Campagnolo Record quick release skewer, SunTour GS Chromed dropouts with adjuster screws and single eyelets.

Mavic Open Pro 700c rims

Campagnolo Record hubs

Pasela 700 c 35 mm tires

And that wheelset turned out to be one that I had built a while back and which I had used on my old Davidson:  Campagnolo Record 36 hole hubs built up on new Mavic Open Pro rims.  The blue rim logo picks up nicely on the Centurion’s sky blue frame paint. The tires are Panasonic Pasela 700 x 35. They have a tread pattern which is different from all other Pasela tires.  The big tires on 700c wheels make for a tall bike, which I noticed throwing a leg over and while riding in its new upright position. Being visible is a plus for cycling commuters.

Blackburn rack with single stay attachment to the brake bridge

For the modifications to convert this bike to city use, I selected some of my favorite components:  a Stronglight 99 crankset with 48/37 rings, a SunTour gold 14-32 freewheel, SunTour bar mount ratcheting shifters, Dia Comp brake levers, and french Sufficit grips glued to a steel Northroad bar.  Most useful was a NOS Jim Blackburn rear rack with its single stay attachment to the rear brake bridge – a great solution for bikes without rear rack mounts.

When I was selecting and testing components, the original Shimano Crane GS rear derailleur presented some problems:  the amount of tension needed to shift to larger rear cogs was significant.  And that tension helped to explain the scratch damage on the frame from the shifter clamp moving down the downtube.  I found that the original Shimano Crane GS rear derailleur was not performing as expected.  I disassembled the derailleur (thank you RJ the bikeguy) and found that the springs and pivot bolts were caked in grime and dirt.  However, after cleaning and lubrication, the Shimano Crane derailleur still requires a significant amount of cable tension to move the parallelogram.  Shifting the bike today on its test ride required overshifting on the up shifts, and a lot of adjustment on the downshifts.  I expect that I will probably replace the Shimano Crane with a SunTour derailleur to improve the rear shifting.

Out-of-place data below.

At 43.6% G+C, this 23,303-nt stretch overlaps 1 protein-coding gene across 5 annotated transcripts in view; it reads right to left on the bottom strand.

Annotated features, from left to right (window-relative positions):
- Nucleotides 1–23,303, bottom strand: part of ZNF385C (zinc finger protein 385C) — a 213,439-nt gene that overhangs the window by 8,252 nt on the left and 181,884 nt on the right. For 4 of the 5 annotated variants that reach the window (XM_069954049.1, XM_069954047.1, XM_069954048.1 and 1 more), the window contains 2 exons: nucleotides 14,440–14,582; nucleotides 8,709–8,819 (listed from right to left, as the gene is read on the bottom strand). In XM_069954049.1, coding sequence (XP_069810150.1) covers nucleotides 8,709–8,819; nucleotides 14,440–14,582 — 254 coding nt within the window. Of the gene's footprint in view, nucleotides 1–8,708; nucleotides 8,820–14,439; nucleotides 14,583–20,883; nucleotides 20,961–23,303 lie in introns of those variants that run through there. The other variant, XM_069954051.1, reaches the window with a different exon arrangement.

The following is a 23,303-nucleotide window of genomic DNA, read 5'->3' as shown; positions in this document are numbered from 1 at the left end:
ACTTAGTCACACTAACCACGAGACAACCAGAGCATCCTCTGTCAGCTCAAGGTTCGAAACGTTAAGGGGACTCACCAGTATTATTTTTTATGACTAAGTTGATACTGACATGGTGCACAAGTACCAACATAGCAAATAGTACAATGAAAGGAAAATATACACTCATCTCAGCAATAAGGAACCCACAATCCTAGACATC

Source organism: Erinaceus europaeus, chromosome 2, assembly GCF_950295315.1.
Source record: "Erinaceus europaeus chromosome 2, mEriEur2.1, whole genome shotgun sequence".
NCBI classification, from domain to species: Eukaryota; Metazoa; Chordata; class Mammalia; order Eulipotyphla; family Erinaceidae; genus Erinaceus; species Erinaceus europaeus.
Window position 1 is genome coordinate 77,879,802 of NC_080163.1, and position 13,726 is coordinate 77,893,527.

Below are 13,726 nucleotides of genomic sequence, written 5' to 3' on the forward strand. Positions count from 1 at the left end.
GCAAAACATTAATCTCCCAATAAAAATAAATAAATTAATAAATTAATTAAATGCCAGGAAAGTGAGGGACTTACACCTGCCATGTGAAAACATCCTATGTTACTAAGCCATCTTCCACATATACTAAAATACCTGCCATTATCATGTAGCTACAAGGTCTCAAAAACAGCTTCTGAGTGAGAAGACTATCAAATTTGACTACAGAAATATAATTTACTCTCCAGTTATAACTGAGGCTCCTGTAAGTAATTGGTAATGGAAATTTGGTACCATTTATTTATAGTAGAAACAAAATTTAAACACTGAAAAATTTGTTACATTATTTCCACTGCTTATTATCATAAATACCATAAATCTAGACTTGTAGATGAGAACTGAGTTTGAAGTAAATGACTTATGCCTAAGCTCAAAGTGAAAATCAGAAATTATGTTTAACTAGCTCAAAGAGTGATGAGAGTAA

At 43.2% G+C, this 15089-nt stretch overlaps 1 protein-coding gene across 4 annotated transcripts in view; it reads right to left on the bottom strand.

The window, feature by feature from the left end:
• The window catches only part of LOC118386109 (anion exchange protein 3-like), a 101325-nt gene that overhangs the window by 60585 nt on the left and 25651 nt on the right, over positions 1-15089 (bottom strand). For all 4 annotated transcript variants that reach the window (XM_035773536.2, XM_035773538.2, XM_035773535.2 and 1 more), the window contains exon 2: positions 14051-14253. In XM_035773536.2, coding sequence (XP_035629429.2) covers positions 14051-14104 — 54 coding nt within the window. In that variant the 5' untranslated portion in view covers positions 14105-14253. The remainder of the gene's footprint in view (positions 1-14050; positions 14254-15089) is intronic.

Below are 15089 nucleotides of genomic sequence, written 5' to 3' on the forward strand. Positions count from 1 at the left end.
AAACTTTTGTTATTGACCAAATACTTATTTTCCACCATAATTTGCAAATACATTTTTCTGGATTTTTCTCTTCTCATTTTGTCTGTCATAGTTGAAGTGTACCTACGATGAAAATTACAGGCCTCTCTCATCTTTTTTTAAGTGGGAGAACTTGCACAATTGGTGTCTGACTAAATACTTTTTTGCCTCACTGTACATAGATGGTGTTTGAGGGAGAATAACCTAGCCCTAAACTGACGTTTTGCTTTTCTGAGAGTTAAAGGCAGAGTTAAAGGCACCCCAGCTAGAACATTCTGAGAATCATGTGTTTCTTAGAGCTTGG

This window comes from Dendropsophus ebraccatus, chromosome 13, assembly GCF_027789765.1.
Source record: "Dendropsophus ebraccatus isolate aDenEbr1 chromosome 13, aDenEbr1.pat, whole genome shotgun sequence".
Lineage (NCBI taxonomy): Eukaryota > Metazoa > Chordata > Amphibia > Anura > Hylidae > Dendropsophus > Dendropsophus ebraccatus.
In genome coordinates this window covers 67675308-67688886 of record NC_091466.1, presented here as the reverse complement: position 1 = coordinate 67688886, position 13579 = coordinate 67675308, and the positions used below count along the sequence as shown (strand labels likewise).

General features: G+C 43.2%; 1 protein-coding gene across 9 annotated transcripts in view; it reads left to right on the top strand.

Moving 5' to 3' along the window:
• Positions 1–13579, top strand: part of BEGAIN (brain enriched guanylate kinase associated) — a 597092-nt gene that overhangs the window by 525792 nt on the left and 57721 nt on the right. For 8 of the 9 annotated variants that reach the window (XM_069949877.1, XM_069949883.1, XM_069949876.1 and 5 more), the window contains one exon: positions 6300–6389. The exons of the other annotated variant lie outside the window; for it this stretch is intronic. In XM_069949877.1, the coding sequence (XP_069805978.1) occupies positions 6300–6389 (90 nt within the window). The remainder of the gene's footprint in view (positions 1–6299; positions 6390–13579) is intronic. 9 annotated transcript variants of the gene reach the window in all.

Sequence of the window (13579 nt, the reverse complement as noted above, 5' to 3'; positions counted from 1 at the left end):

When I ventured out today, I planned on riding my usual route around my hilly neighborhood. I enjoyed getting out for a ride on this Centurion Semi Pro. There seemed to be almost no interference between my crank inputs and the bike’s outputs.  The ride was smooth and effortless.  The way back home to my house involves choosing among several different routes, varying in difficulty.  With this bike’s easy pedaling, I chose the most difficult route home, one that I have dubbed the “TDF” route, with its cobblestones and steep inclines.  That’s a route I only ride on my ALAN or Guerciotti – lightweight and high performance bikes.  So, even as converted to a city style bike, this Centurion Semi Pro has impressed me.

1989 Bridgestone MB3 vs. 2018 Rivendell Appaloosa

I’ve been riding my accidentally acquired 1989 Bridgestone MB3, and my newly built up 2018 Rivendell Appaloosa for about the same amount of time, over the same terrain, having put several hundred miles on each bike.  That’s enough saddle time to work out kinks as well as develop riding preferences.  I put together both bikes earlier this year, using vintage components, with an emphasis on SunTour. The MB3 was a complete bike as purchased, so I re-used the components that I liked such as the Ritchey/Shimano wheelset and the Deore derailleurs, but replaced the cantilever brakes, levers and bar-mount shifters with SunTour components.  I also set aside the Deore bio-pace triple crankset and replaced it with a drilled Stronglight 99 double.  The Appaloosa was purchased as a frame, along with a new 650b wheelset.  The rest of the Appaloosa build consists entirely of vintage SunTour components, with the exception of the porteur bars and brake levers – both supplied by Velo Orange.

Since both bikes shared the lavender anodized Nitto stem (now on the Appaloosa), as well as the creative influence of Grant Peterson, it seems fair to make a comparison between these two machines, separated by three decades.  I built up both bikes to serve as daily Pdx commuters on my hilly route, and to be errand bikes and grocery getters.  I have also used both bikes for weekend jaunts over mixed terrain.